Defenders of the Israeli Government Encourage Antisemitism

American universities are besieged by students protesting their schools’ investments in U.S. suppliers of weaponry to the Israeli government, which Israeli officials are using to carry out their military campaign in Gaza. Some universities are now calling in riot police to break up the protests as well as suspending or expelling the protestors. Some university officials and their supporters in the mainstream press are accusing the protestors of being antisemitic.

The accusation of being antisemitism from supporters of the Israeli government is a longstanding one. The supporters are saying that when one opposes the polices and practices of the Israeli government — or the Israeli state itself — that shows that one is antisemitic — that is, that one not only opposes the Israeli government but also that he hates Jews in general. That response has always been a very successful strategical way to suppress dissent against the Israeli government. Since many people do not wish to be perceived as antisemitic, they decide to keep their criticisms of the Israeli government to themselves rather than being labeled as antisemitic. The Attack on the Libe... James M. Scott Best Price: $4.00 Buy New $13.99 (as of 04:23 UTC - Details)

However, in conflating the Israeli government with Judaism, the proponents of the Israeli government end up actually encouraging antisemitism. That’s because critics of the Israeli government who don’t know much about Judaism are induced to believe that the Israeli government and the Jewish faith are one and the same thing. Therefore, if one concludes that the Israeli state is doing something immoral or bad, the notion is that the immoral and bad act is also part of the Jewish religion. Therefore, conflating the Israeli state and the Jewish religion as a strategic device to suppress dissent against the Israeli government actually serves to encourage the very antisemitism that defenders of the Israeli government lament.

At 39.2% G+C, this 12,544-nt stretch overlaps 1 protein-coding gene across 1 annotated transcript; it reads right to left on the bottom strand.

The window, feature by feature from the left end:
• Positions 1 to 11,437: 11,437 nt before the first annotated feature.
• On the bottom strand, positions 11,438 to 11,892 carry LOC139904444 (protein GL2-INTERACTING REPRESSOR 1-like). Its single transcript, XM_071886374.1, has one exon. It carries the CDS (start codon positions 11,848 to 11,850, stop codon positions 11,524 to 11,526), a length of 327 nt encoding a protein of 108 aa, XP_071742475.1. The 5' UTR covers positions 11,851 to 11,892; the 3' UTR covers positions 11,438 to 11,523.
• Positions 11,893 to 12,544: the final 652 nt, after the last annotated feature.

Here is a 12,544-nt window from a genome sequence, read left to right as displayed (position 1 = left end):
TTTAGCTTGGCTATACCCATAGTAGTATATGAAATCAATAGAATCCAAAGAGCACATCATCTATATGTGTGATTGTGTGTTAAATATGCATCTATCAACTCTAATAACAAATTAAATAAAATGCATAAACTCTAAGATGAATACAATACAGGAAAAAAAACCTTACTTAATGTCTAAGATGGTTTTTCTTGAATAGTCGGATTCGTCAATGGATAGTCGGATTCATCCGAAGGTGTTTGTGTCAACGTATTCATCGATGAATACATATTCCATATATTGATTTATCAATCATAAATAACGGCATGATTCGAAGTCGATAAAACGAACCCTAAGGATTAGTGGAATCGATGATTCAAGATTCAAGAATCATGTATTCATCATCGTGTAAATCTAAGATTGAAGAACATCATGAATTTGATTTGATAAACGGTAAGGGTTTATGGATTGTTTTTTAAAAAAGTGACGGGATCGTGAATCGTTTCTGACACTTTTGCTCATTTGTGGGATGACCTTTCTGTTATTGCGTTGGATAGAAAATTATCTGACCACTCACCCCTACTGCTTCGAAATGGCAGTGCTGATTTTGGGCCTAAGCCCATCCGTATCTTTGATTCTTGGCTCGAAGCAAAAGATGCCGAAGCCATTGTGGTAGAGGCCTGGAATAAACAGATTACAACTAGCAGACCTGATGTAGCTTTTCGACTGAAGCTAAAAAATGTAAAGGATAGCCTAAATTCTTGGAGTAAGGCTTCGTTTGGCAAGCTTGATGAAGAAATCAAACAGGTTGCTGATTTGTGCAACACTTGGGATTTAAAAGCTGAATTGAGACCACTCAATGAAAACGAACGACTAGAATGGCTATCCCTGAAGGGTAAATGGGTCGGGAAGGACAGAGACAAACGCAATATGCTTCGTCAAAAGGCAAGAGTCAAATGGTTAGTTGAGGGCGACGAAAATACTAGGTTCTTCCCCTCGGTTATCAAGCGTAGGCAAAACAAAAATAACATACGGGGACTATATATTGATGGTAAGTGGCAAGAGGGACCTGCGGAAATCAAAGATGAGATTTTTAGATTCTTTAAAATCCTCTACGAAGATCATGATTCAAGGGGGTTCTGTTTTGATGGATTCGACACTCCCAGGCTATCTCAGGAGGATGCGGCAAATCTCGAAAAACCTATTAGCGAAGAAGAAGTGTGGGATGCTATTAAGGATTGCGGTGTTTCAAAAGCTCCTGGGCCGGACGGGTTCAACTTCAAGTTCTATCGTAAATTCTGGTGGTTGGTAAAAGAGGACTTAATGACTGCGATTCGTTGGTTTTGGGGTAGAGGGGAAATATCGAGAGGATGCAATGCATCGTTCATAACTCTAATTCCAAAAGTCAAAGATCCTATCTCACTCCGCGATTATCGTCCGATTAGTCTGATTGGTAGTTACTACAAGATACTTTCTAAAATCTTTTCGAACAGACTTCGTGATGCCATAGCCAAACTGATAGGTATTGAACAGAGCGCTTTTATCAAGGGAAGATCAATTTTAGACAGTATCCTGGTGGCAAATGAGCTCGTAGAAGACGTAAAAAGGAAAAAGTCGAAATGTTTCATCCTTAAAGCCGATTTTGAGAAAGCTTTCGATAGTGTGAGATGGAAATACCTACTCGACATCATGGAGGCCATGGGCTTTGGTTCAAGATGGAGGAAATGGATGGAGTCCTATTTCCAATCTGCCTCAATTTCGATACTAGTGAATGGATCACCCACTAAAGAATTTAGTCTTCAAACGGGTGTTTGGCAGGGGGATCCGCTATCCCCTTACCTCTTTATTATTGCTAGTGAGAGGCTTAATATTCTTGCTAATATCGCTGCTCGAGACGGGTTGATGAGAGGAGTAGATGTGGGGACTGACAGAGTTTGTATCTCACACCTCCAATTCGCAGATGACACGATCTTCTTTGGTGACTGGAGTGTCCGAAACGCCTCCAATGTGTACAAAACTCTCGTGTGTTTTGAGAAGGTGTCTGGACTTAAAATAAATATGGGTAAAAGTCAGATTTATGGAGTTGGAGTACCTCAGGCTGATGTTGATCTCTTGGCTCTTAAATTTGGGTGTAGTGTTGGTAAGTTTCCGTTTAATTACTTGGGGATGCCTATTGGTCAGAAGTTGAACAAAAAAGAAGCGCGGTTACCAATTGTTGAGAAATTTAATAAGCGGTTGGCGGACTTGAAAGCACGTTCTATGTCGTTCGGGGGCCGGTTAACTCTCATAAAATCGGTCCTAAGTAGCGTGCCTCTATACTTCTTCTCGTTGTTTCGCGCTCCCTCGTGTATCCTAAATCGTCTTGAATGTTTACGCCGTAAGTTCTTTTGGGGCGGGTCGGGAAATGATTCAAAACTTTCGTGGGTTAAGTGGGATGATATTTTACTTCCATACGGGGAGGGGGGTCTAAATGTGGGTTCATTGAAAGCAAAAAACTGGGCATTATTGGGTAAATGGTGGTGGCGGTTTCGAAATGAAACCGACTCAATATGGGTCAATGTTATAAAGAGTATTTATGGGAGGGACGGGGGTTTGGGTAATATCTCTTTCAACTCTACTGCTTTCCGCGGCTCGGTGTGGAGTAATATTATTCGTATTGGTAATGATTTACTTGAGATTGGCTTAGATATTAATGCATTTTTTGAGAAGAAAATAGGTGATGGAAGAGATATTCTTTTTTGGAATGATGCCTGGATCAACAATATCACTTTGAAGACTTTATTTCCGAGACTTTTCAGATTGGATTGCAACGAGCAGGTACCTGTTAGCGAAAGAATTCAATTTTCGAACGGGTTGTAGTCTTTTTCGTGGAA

During the child-abuse crisis in the Catholic Church, there were people who criticized the Vatican for what they perceived was indifference to child abuse on the part of the Catholic state. As far as I know, the Vatican never made it a policy to respond to the criticisms by accusing critics of being anti-Catholic. Such being the case, people were able to discern that while indifference to child abuse might well have been part of the Catholic state, it was not part of the Catholic religion. Thus, people could separate out the two concepts by criticizing the Vatican while not being perceived as being anti-Catholic.

Surprise, Kill, Vanish... Jacobsen, Annie Best Price: $9.01 Buy New $15.85 (as of 07:22 UTC - Details) Let’s assume, however, that the Vatican or its supporters had responded in the same way that defenders of the Israeli state respond. Let’s assume that they said that the criticisms of the Vatican reflected the religious prejudice of the critics. That is, the defenders of the Vatican would be saying that if you criticize the Vatican, it shows that you are prejudiced against Catholics. In that case, one could easily imagine people who didn’t know much about Catholicism would conclude that Catholicism and the Vatican were one and the same thing. Therefore, given that they opposed what they perceived to be the Vatican’s indifference to child abuse, the conflation of the Vatican and Catholicism would encourage them to oppose Catholicism as much as they opposed the Vatican.

Therefore, to diminish antisemitism, the defenders of the Israeli government would be wise to discard their strategy of conflating the Israeli state and the Jewish faith as a way to suppress dissent against the Israeli state. They should instead be emphasizing that the Israeli state and the Jewish religion are two separate and distinct things and that the policies and practices of the Israeli state are not necessarily the tenets of the Jewish religion. In that way, students and others would feel free to criticize the Israeli state while, at the same time, support and embrace the Jewish religion.

Reprinted with permission from The Future of Freedom Foundation.